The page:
Geographical Palin

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Michael Palin, the incoming president of the Royal Geographical Society, spoke out in support of strengthening geography as an academic subject in the latest issue of Geographical, the society's magazine, according to a story in the Daily Mail:

ptp_101_01_l.jpg'It's a subject that still seems to be neglected,' he said.

'It's seen as a slightly nerdy subject, and I can't really begin to think why when you look at what's happening in the world.

'Whether it's endemics, terrorism, or global warming, knowing the geography is so vitally important. I want to overcome the feeling that geography isn't really a serious subject, or a subject you should choose to study - and say that it's the subject you ought to choose.'

In the same article, Palin said it was time for Britain to stop apologizing for the British Empire:

The TV star said: 'If we say that all of our past involvement with the world was bad and wicked and wrong, I think we're doing ourselves a great disservice.

'It has set up lines of communication between people that are still very strong.

'We still have links with other countries - culturally, politically and socially - that, perhaps, we shouldn't forget.'

(If the name seems familiar, you might recall Mr. Palin's role in a TV series that first aired 40 years ago this week. It seems to me that much of Monty Python's humor reflects the rigorous instruction in history, geography, and literature that Britons of Palin's generation received.)

(UPDATE: Just rediscovered where I found this story linked -- belated hat tip to Violins and Starships.)

Geography as a separate school subject had disappeared by the time I came along, having been replaced by "Social Studies," which mushed together a lot of related disciplines, teaching none of them well. (On the other hand, we had some great history classes, including Frank B. Ward's 7th grade American History and the U. S. Constitution test that you had to take over and over again until you achieved proficiency.)

One of the things I love about my oldest son's homeschool curriculum is the emphasis on learning the world map. Each week he has to learn a new continent or region -- it's South America this week; last week was Central America and the Antilles -- drawing the map freehand and labeling it with countries and capitals four times over the course of the week. The beginning of the course covered the US, with rivers and mountains along with states and capitals. He had to learn to draw Canada's provinces and territories as well. By the end of the class, he should be able to find any country on a map, and he'll have geographical hooks on which to hang information he picks up in news stories, history books, and fiction. Those geographical hooks will complement the chronological pegs he established by memorizing the timeline from the Veritas history cards. Without memorizing places, names, and dates, how can anyone organize the other facts one learns about the world?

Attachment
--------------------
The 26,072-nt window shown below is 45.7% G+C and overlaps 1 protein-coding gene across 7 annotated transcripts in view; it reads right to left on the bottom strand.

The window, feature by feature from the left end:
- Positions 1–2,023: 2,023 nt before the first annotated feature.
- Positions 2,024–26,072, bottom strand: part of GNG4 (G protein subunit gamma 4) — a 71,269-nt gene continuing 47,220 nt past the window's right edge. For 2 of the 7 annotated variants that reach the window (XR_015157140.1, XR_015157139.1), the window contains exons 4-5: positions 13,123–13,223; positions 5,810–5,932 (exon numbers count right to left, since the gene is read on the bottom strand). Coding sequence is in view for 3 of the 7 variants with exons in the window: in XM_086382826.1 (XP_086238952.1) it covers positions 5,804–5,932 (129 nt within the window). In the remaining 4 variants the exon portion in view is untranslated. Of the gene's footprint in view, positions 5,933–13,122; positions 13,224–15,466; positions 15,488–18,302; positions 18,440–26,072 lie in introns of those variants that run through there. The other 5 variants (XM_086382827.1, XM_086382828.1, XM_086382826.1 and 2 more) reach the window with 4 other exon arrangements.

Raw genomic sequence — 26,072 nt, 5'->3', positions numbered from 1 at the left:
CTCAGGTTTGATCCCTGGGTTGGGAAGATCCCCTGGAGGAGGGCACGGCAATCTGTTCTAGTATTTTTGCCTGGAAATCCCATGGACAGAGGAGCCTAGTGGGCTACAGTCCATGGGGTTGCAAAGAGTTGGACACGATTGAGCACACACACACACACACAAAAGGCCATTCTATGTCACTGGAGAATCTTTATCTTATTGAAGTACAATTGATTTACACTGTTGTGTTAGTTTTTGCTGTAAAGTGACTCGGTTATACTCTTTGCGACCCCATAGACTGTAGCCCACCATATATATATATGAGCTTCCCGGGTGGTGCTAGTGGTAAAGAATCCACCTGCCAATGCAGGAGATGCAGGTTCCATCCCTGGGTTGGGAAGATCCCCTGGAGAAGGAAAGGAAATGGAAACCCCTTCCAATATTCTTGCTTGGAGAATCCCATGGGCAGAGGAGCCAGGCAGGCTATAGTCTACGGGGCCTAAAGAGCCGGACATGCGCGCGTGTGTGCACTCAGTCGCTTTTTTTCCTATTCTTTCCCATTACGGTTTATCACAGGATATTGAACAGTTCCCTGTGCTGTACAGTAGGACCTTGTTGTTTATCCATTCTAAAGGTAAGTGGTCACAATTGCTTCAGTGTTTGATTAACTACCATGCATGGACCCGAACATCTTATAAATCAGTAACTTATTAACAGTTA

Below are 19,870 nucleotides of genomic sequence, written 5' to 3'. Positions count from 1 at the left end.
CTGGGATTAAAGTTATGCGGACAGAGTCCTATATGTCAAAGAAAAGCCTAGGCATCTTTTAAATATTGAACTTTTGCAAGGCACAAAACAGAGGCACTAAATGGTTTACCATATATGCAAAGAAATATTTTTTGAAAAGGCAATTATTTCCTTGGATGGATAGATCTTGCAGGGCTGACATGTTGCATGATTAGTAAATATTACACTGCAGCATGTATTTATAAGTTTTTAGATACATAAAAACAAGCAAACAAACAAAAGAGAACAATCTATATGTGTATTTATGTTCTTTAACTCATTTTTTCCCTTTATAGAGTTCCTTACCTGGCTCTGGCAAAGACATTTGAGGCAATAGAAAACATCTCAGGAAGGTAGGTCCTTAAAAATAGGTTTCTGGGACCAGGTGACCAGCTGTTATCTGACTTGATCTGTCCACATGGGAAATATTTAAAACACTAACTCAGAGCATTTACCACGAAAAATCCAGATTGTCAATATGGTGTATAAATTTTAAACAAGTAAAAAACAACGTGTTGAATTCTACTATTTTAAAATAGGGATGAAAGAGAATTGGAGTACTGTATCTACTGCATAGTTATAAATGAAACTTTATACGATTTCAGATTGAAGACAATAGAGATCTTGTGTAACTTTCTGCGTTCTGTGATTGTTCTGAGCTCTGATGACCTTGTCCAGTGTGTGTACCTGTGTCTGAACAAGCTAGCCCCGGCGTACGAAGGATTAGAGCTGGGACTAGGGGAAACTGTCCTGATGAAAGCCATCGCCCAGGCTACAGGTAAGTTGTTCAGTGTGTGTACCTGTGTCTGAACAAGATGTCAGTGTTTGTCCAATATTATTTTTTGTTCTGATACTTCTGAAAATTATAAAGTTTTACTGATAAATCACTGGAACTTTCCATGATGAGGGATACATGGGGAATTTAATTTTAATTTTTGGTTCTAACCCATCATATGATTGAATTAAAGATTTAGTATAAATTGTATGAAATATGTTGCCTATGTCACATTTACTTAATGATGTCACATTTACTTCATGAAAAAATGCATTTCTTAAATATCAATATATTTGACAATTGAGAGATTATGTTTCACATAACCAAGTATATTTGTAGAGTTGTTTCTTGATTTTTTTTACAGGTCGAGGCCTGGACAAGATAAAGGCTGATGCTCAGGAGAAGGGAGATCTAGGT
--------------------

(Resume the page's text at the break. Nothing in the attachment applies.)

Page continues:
Meanwhile, Georgetown University School of Foreign Service alumni are appalled at the watering down of a traditional subject called Map of the Modern World. The challenging course walked students through the evolution of political boundaries from the Napoleonic upheaval to the present day. The revamped course will include lectures on plate tectonics and global climate change and will emphasize physical geography over political geography. The course is considered a rite of passage for Georgetown SFS students, compared by this alumnus to a "boot camp":

In an earlier post on geography, I mentioned a course I took at Georgetown called "Map of the Modern World", a 1-credit boot camp of world geography and geopolitics. As a student at Georgetown's School of Foreign Service (SFS) I had to take this course as a graduation requirement-since the qualification exam rendered me, in Professor Pirtle's thundrous voice, "geographically ignorant." Even though it was a killer for a one-credit course, it was one of the most rewarding courses I took. I know of no other university that has a geography course that even comes close.

Yet, just as it does in the world of education, the "boutique" theories seem to be adopted by administrators as if they were flavors of the month. Such is the case at SFS, where the new dean, James Reardon-Anderson, wants to take over the course personally. Instead of the classic geopolitical survey that each student in the SFS has received (gratefully) for decades, Reardon-Anderson plans to restructure the course as a study of geographic forces and human interactions. The grit-and-grind of the Mercator map is replaced by the soft Venn diagrams of interactions, encounters and relationships.